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    A group can comprise of 1-3 persons enrolled in the class. Each group will pick a particular "mini-research" question pertinent to this course and investigate the question using simulations and/or analysis. Each group will present their results to class on Monday, June 10 (10:30am-12:20pm), and will submit a short report (10-15 pages including figures and references) via email to both Raj and Adrienne before midnight June 11.

Presentation details: You may bring a powerpoint presentation on a USB stick if you want to use the class laptop or bring your own laptop if your presentation requires special software or uses demos. In the latter case, you should test your laptop with the projection system on a class day before presentation day to make sure the projector recognizes your laptop.

Guidelines for writing the Project Report

Please structure your writeup as a formal research report, including:
  1. Introduction: Should include a statement of your question and aims.
  2. Background: Focused explanation of the critical ideas behind your project.
  3. Methods: Brief description of equations, algorithms, data. Include pseudo-code if it is helpful but more lengthy code samples, if you feel they are needed, can be put in appendices.
  4. Results: Describe the outcome of your study, including figures from your models, data or simulations.
  5. Conclusions: Summarize your results, interpret them, note any drawbacks or flaws that you discovered in your study design, suggest potential resolutions or possible followup studies.
  6. References.

Papers and links pertinent to project ideas (keep checking for updates!):

  • Propagation of activity in networks: 1, 2.
  • Project ideas from Methods in Computational Neurosci. course: 1.
  • Memory and amplification without feedback in networks: 1, 2, 3.
  • Larry Abbott's papers on network models: 1.
  • Sparse coding and learning spatial/spatiotemporal filters: 1, 2, 3, 4.
  • Fast optimal control without reinforcement learning: 1, 2, 3.
  • Deep networks for learning and dimensionality reduction: 1, 2, 3.
  • Gaussian process method for supervised learning: Book,Website.
  • Gaussian process latent variable models for unsupervised learning and dimensionality reduction: Short paper, Longer version, Example application.
  • Liquid State Machines: Website with links to papers.
  • Learning in Chaotic Neural Networks: 1.
  • Synaptic Computation: Review article 1, Review article 2,.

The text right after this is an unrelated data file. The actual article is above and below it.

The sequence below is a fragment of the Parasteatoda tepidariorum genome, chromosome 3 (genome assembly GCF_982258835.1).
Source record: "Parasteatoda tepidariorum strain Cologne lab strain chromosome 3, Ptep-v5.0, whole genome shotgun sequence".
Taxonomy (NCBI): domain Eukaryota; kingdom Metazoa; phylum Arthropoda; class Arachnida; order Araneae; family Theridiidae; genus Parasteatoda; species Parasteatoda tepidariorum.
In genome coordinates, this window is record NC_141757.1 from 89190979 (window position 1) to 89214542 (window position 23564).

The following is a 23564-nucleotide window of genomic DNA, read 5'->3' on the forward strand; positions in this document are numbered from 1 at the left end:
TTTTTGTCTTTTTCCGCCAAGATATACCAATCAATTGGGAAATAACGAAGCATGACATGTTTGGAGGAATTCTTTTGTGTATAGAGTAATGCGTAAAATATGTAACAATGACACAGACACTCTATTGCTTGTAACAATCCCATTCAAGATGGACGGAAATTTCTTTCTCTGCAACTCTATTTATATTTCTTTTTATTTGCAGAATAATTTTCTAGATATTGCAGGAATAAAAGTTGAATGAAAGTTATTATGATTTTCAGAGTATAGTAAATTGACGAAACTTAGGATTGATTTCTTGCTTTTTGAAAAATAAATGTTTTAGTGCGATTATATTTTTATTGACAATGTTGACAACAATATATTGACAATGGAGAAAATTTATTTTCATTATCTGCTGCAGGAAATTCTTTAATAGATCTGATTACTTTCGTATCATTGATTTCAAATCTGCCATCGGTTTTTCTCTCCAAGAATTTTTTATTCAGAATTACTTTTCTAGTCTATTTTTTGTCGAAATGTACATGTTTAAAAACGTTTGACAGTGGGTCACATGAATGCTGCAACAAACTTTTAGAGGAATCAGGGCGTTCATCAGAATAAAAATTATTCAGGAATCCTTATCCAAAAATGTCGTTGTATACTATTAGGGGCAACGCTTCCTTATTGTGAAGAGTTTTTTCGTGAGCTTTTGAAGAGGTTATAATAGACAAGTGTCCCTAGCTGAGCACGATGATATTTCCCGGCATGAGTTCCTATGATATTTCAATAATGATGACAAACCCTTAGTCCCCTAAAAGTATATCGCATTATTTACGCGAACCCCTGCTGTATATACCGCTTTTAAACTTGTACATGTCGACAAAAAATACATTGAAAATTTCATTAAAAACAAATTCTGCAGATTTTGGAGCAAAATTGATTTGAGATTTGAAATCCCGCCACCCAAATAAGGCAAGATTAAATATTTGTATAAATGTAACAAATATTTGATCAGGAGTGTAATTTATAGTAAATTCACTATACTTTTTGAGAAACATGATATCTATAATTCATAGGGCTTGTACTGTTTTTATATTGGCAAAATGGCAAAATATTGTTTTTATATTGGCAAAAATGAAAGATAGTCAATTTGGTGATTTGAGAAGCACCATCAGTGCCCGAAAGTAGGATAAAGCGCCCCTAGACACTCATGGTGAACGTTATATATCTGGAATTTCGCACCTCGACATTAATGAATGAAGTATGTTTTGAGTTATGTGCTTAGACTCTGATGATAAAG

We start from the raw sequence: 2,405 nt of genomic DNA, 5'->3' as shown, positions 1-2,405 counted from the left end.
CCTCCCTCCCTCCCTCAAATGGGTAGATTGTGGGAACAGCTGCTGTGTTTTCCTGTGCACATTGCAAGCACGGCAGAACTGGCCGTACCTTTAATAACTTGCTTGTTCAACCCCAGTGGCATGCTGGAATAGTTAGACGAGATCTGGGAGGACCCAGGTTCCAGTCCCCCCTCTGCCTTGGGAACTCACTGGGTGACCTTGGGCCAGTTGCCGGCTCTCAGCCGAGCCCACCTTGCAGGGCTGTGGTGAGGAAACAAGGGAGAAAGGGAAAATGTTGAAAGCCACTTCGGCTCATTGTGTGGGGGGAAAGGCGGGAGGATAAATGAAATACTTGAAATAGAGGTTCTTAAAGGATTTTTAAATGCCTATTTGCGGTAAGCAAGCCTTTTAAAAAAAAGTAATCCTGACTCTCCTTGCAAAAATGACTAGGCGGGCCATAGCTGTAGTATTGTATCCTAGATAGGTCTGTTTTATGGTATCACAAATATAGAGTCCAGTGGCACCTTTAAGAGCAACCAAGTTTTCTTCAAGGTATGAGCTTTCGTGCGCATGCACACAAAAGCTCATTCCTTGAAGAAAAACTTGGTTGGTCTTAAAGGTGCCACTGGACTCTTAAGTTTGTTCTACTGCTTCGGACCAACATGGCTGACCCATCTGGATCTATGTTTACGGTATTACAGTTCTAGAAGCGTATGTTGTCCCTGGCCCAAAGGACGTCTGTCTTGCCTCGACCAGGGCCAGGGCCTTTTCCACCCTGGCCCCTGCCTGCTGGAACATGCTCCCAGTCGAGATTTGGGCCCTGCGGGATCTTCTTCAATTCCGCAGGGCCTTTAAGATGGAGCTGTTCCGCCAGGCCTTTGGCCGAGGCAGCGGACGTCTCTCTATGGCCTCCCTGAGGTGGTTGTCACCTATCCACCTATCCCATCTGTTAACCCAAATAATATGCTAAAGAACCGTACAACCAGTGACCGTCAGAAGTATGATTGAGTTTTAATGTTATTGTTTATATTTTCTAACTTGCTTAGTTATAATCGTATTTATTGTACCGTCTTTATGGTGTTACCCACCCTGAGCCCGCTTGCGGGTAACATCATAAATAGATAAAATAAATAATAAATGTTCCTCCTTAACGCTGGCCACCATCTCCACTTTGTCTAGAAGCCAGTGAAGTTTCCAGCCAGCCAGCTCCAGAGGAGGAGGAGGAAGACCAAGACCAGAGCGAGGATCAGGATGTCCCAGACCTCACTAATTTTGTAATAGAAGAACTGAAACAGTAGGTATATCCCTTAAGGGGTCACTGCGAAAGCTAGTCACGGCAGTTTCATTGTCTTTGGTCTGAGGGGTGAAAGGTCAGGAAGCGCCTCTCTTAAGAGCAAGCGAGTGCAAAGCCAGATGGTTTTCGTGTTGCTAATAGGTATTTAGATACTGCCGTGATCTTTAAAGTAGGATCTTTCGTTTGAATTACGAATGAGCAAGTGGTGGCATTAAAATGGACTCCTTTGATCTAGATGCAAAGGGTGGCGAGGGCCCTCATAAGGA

• Spike-timing based synaptic plasticity and learning in networks: 1, 2, 3.
  • Short-term synaptic plasticity (Dynamic synapses): 1, 2, 3, 4, 5.
  • Reinforcement Learning: Book, Review article, Example Application.

Potential Topics for Group Projects:
  • Simple models of spiking neurons
  • Neural networks for principal component analysis, sparse coding, ICA, etc.
  • Information theoretic analysis of spiking data (contact Adrienne for suggestions)
  • Neural implementation of Bayesian models
  • Synchronous coding and multiplexing information using spikes and spike-timing dependent plasticity
  • Dendritic computation
  • Computational role of backpropagating spikes in cortical neurons
  • Computation using dynamic synapses and spikes
  • Cortical feedback and hierarchical computation
  • Using spike-timing based plasticity for predictive coding
  • Models of nonclassical receptive fields in the visual cortex
  • Relationship between firing rate and membrane potential of a neuron
  • Effects of noise in neuronal networks and "stochastic resonance"
  • Learning spatiotemporal filters from natural movies
  • Learning spectrotemporal filters from natural sounds and speech
  • Models of reinforcement learning and applications
  • Unsupervised learning and its relation to statistical machine learning
  • Supervised learning and its application in robotics, BCI, etc.
  • Non-traditional learning in neurons (adapting channel densities, dendritic structure adaption, adding new neurons in a network, etc.)
  • Evolutionary methods for learning the structure of networks
  • Decoding and classification of brain-derived signals (spikes, EEG, etc.) for applications such as Brain-Computer Interfaces (BCIs)
Contact Adrienne, Raj or Miah if you are interested in pursuing one of these topics. Projects on other topics related to the course or to your research interests are also welcome.

CSE logo Department of Computer Science & Engineering
University of Washington
Box 352350
Seattle, WA  98195-2350
(206) 543-1695 voice, (206) 543-2969 FAX
[comments to rao@cs.washington.edu]